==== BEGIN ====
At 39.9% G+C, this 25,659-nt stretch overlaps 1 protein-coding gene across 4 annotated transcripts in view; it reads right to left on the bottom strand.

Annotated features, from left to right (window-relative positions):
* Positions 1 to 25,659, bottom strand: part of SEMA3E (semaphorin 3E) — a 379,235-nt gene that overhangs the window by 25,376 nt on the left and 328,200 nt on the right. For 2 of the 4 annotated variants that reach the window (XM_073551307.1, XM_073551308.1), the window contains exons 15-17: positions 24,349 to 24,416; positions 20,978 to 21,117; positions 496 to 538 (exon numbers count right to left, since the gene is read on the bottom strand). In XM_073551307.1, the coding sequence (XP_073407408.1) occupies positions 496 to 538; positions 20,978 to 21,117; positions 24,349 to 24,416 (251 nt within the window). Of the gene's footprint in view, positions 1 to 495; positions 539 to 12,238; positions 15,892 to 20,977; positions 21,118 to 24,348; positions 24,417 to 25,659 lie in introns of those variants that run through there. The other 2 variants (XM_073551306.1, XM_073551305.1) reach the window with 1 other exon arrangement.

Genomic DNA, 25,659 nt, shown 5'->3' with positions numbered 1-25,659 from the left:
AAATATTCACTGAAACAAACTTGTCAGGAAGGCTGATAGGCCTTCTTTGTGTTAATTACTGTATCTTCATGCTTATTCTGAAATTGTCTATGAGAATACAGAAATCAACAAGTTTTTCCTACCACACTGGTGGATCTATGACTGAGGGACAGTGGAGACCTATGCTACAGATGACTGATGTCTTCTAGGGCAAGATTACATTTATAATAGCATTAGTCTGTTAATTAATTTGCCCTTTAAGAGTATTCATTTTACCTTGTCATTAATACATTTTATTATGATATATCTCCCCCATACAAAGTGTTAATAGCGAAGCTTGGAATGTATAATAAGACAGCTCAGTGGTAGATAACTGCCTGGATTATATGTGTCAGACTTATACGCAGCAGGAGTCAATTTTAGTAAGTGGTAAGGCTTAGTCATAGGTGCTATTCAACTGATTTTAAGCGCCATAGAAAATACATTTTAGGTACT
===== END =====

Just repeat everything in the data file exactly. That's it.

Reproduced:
At 39.9% G+C, this 25,659-nt stretch overlaps 1 protein-coding gene across 4 annotated transcripts in view; it reads right to left on the bottom strand.

Annotated features, from left to right (window-relative positions):
* Positions 1 to 25,659, bottom strand: part of SEMA3E (semaphorin 3E) — a 379,235-nt gene that overhangs the window by 25,376 nt on the left and 328,200 nt on the right. For 2 of the 4 annotated variants that reach the window (XM_073551307.1, XM_073551308.1), the window contains exons 15-17: positions 24,349 to 24,416; positions 20,978 to 21,117; positions 496 to 538 (exon numbers count right to left, since the gene is read on the bottom strand). In XM_073551307.1, the coding sequence (XP_073407408.1) occupies positions 496 to 538; positions 20,978 to 21,117; positions 24,349 to 24,416 (251 nt within the window). Of the gene's footprint in view, positions 1 to 495; positions 539 to 12,238; positions 15,892 to 20,977; positions 21,118 to 24,348; positions 24,417 to 25,659 lie in introns of those variants that run through there. The other 2 variants (XM_073551306.1, XM_073551305.1) reach the window with 1 other exon arrangement.

Genomic DNA, 25,659 nt, shown 5'->3' with positions numbered 1-25,659 from the left:
AAATATTCACTGAAACAAACTTGTCAGGAAGGCTGATAGGCCTTCTTTGTGTTAATTACTGTATCTTCATGCTTATTCTGAAATTGTCTATGAGAATACAGAAATCAACAAGTTTTTCCTACCACACTGGTGGATCTATGACTGAGGGACAGTGGAGACCTATGCTACAGATGACTGATGTCTTCTAGGGCAAGATTACATTTATAATAGCATTAGTCTGTTAATTAATTTGCCCTTTAAGAGTATTCATTTTACCTTGTCATTAATACATTTTATTATGATATATCTCCCCCATACAAAGTGTTAATAGCGAAGCTTGGAATGTATAATAAGACAGCTCAGTGGTAGATAACTGCCTGGATTATATGTGTCAGACTTATACGCAGCAGGAGTCAATTTTAGTAAGTGGTAAGGCTTAGTCATAGGTGCTATTCAACTGATTTTAAGCGCCATAGAAAATACATTTTAGGTACT